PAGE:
Can It Happen?

So can India be Net Security Provider? To begin with, the Indian Ocean region is not homogenous, rather a combination of unique and historical civilizations, societies, religions, cultures, ethnicities and issues. Based on these the region can be distinctly bifurcated into Middle Eastern, South Asian, South East Asian, English and African entities. Like Europe since the Greeks era, many dominant powers have ruled large parts of Indian Ocean territories, however, none controlled the entire region. While, cross cultural influences and migrations have been a norm, all these distinct regions have their varying needs, strategic cultures and outlook when it comes to national security.

Clash of Interest

If you ask any Arab in the gulf about the national security threat they point their finger towards Iran. On the policy level U.S., the region and India have divergence over it. The U.S. sees Iran as a threat. All national security documents indicate the same. So do most Arab nations in the Gulf and Israel. A stalemate on negotiations on the nuclear deal, Iran-Israel continued grey zone tactics at sea , although warming up relations based on Chinese efforts but historically deep rooted clash between Arabs and Persians, Sunni Islam against Shia Islam and so on are indicators that this particular region is highly muddled.

Politically and economically the region is likely to continue to drift away from the U.S. towards more independent choices often conflicting with U.S. interests. Such as, indulgence in massive Chinese owned, operated or developed ports, infrastructural and communication network projects, trading relationships, talks of oil for other currencies rather than dollars, issues of oil production and price control to name a few. Militarily, this region is heavily dependent on western especially U.S. assurances, albeit these countries are finding it increasingly difficult to deal with U.S. when it comes to foreign military sales and attached end user restrictions as well as sales restrictions due human rights issues.

India and Iran are altogether a different story. India has historical and long standing political, trade and cultural ties with Iran. For India Iran is a cheaper source of energy and a gateway to Central Asia, the critical center of geography from the likes of Mackinder to Kaplan. As per World Bank’s statistics India is Iran’s third largest trading partner after China and UAE. Considering the large Indian population and businesses in UAE, a significant proportion of Iran-UAE trade dividends end up in India in the form of payment for material and other services rendered as well as remittances.

If India loses the Gulf it may find alternatives albeit at a great financial loss. If India loses Iran its route to CARS is completely lost unless Pakistan allows it. This geographical reality in itself should inform the policy makers in the U.S. and Gulf region about the Indian predicaments when it comes to policy towards Iran. Great power status is not attained if one does not have the capacity to influence the immediate neighborhood. It is not in Indian national interests to forego Iran over Gulf States.

Money Matters

India’s balance of trade is negative with the majority of Gulf States. India is a net importer and therefore a market for mainly energy resources from the Gulf. Similarly, the Indian diaspora is by far the largest among all foreigners living or working in the Gulf countries. This means that it is not the case of macroeconomics alone but microeconomics as well.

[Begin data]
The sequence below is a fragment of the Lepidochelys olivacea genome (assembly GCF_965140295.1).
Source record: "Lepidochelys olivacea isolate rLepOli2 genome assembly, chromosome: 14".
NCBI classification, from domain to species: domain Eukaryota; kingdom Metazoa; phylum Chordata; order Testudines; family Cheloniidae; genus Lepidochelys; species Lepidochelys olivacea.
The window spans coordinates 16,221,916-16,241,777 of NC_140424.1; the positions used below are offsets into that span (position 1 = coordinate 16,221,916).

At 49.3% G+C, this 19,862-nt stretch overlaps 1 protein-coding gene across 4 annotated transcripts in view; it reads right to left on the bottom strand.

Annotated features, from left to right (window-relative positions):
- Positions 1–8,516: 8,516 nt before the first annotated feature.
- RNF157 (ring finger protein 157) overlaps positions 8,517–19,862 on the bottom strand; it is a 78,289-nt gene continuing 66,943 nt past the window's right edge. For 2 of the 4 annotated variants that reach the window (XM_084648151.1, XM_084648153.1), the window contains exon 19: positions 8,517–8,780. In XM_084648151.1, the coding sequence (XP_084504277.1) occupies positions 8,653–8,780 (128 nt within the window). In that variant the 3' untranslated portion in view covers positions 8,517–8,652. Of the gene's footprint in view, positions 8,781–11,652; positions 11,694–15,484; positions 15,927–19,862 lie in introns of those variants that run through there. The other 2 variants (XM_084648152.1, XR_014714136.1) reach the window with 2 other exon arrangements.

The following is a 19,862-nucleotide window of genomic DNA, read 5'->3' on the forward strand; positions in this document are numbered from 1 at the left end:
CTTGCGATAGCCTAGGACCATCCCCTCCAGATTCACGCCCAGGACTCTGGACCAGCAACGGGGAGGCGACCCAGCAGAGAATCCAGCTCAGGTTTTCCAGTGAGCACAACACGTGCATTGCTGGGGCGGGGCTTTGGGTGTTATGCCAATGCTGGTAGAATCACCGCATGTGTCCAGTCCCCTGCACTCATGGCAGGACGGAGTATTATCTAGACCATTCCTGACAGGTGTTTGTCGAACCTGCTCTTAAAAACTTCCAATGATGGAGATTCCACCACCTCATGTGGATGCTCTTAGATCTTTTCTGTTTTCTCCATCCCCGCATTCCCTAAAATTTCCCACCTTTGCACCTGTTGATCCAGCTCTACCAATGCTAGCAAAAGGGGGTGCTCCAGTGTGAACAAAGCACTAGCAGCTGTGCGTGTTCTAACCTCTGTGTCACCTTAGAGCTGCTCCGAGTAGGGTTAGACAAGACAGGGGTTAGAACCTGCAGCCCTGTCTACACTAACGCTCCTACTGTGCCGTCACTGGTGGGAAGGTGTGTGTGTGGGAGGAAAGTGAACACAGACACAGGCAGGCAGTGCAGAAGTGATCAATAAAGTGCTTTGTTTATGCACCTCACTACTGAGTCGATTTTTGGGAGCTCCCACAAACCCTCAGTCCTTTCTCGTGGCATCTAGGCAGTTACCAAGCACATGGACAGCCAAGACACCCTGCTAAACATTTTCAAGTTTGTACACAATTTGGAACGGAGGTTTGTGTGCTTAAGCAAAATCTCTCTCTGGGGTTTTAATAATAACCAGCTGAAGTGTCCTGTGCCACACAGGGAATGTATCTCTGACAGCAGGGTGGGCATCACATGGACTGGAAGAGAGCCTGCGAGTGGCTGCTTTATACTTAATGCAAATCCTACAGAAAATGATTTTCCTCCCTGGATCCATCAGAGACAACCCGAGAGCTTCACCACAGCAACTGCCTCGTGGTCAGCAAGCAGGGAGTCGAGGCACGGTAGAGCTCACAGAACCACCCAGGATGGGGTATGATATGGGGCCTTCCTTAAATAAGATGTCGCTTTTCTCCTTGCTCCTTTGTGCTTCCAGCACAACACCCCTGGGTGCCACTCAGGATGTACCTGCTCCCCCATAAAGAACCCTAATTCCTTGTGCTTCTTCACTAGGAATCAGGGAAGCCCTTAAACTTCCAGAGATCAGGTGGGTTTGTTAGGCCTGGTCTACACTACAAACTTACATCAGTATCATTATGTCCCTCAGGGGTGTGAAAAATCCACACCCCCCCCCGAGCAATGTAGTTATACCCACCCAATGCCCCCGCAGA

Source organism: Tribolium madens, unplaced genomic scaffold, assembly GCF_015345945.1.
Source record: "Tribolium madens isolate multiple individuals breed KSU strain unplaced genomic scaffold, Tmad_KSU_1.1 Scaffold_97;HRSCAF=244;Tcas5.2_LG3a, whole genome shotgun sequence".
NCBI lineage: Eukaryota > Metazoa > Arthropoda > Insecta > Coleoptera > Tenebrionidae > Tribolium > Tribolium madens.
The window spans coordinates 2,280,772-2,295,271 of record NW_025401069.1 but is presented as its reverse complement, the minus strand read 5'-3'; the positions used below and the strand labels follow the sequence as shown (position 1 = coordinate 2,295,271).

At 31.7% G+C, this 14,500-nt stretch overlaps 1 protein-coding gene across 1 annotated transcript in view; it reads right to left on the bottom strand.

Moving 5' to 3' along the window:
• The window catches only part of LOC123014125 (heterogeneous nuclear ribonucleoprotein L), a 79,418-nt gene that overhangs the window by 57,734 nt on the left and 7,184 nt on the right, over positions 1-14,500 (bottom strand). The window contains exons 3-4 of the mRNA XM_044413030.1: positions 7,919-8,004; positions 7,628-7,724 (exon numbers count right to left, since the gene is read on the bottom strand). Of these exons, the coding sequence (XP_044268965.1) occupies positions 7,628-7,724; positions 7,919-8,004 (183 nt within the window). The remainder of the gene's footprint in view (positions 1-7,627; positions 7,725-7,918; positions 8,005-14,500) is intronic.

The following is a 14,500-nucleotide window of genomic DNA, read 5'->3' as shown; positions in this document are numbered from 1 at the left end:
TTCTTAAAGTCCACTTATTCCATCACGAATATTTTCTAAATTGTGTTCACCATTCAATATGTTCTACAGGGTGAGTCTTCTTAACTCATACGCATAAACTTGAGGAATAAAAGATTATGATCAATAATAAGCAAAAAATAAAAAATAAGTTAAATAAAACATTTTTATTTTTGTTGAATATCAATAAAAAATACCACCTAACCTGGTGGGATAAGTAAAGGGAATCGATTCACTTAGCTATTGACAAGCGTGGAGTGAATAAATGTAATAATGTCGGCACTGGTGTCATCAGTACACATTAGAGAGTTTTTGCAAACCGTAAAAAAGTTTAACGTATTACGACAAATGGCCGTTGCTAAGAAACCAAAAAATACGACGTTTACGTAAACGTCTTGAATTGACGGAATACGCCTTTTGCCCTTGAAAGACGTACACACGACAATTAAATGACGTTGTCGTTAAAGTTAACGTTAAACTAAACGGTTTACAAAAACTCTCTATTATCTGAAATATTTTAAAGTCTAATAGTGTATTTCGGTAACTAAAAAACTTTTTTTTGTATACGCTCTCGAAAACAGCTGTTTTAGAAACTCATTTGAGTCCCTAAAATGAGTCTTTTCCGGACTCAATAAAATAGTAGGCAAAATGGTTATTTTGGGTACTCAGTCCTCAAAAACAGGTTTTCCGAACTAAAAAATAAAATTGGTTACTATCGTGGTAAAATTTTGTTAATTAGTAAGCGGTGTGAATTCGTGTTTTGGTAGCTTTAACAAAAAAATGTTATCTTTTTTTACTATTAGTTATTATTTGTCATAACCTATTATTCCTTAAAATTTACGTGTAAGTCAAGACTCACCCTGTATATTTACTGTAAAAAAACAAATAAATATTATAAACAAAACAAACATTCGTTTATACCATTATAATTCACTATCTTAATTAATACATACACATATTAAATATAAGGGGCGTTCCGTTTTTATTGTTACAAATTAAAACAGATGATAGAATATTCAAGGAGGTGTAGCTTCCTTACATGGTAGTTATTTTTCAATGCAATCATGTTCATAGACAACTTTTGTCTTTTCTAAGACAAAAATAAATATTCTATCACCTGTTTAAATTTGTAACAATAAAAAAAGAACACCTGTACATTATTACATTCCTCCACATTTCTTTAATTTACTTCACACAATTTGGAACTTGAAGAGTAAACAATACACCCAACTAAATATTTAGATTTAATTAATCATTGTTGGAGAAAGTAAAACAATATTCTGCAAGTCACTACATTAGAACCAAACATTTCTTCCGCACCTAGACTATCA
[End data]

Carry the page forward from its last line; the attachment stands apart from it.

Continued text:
Much to the official denial and dislike from all sides, considerable informal economy also exists between these states from which Indians benefit more than the Gulf region. In terms of FDI in the Gulf region, China is far ahead of India. Also in terms of exports India lags behind. Therefore, while these countries rely on Indian human resources, in all remaining aspects they are not bound but rather seek an opportunity and economic benefits. They see Indians as their employees and India as a market not as a security guarantor.

Bitter But Culture

Third aspect is culture. Any student of history can easily point to the fact that seeking protection from the powerful is a norm of Arab power structure. Arab culture does not feel any indignity to live today to fight another day. It is a pragmatic approach to life. Nor the Arab history is shy of examples how sheikdoms have cultivated relations with various powers. However, India is in no position militarily to assume a protectors role for the Gulf States and the Arabs know it.

In addition, these countries, especially Saudi Arabia and UAE are gradually progressing toward sufficient military prowess to cater for their own defensive needs. AI and autonomous systems will considerably fill the gaps for them in defensive needs. Therefore, these countries are more likely to see India as a security partner in some aspects such as training, capacity building and countering non-traditional threats but definitely not as a security provider.

In Conclusion

Whatever both sides understand from the term Net Security Provider, the fundamental question is whether it is happening? Is India capable of providing that breathing space for the U.S. in the Indian Ocean region for it to concentrate more in the Pacific? Is the region itself ready for that? I believe it is neither happening nor going to happen. Answer is hidden in three basic aspects of policy, economy, and culture. The term net security provider, U.S., India and the region have far greater clashes in all three domains than actually realized. In terms of ideal versus possible, Net Security Provider may be ideal for both U.S. and India, but not possible. Security requires actions beyond paper.